, Volume 68, Issue 1, pp 76-90
Date: 18 Jun 2005

Comparative soil CO2 flux measurements and geostatistical estimation methods on Masaya volcano, Nicaragua

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Abstract

We present a comparative study of soil CO2 flux ( \(F_{{\rm CO}_2 }\) ) measured by five groups (Groups 1–5) at the IAVCEI-CCVG Eighth Workshop on Volcanic Gases on Masaya volcano, Nicaragua. Groups 1–5 measured \(F_{{\rm CO}_2 }\) using the accumulation chamber method at 5-m spacing within a 900 m2 grid during a morning (AM) period. These measurements were repeated by Groups 1–3 during an afternoon (PM) period. Measured \(F_{{\rm CO}_2 }\) ranged from 218 to 14,719 g m−2 day−1. The variability of the five measurements made at each grid point ranged from ±5 to 167%. However, the arithmetic means of fluxes measured over the entire grid and associated total CO2 emission rate estimates varied between groups by only ±22%. All three groups that made PM measurements reported an 8–19% increase in total emissions over the AM results. Based on a comparison of measurements made during AM and PM times, we argue that this change is due in large part to natural temporal variability of gas flow, rather than to measurement error. In order to estimate the mean and associated CO2 emission rate of one data set and to map the spatial \(F_{{\rm CO}_2 }\) distribution, we compared six geostatistical methods: arithmetic and minimum variance unbiased estimator means of uninterpolated data, and arithmetic means of data interpolated by the multiquadric radial basis function, ordinary kriging, multi-Gaussian kriging, and sequential Gaussian simulation methods. While the total CO2 emission rates estimated using the different techniques only varied by ±4.4%, the \(F_{{\rm CO}_2 }\) maps showed important differences. We suggest that the sequential Gaussian simulation method yields the most realistic representation of the spatial distribution of \(F_{{\rm CO}_2 }\) , but a variety of geostatistical methods are appropriate to estimate the total CO2 emission rate from a study area, which is a primary goal in volcano monitoring research.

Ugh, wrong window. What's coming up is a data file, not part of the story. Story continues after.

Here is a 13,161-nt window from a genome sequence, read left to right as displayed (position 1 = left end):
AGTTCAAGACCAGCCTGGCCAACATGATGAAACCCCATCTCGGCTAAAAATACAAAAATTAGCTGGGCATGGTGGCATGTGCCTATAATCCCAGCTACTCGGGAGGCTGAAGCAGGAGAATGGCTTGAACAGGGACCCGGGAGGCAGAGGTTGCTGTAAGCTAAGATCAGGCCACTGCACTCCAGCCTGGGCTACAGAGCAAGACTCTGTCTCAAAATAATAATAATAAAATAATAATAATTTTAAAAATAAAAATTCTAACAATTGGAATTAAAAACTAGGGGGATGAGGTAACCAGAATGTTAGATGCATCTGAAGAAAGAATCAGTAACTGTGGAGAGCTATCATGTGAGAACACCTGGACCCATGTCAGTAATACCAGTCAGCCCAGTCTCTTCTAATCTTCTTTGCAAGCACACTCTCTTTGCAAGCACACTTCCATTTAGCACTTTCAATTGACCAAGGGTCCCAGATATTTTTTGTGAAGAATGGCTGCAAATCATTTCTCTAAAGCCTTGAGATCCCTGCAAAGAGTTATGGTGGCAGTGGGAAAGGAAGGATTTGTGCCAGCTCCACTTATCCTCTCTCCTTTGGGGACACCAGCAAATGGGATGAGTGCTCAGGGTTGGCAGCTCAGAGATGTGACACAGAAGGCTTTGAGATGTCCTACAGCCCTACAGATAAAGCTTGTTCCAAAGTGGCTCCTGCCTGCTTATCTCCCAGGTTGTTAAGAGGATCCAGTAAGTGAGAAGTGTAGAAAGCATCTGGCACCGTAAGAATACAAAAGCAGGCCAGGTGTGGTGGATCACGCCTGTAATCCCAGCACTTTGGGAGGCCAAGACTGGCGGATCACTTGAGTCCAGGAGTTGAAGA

Editorial responsibility: H Shinohara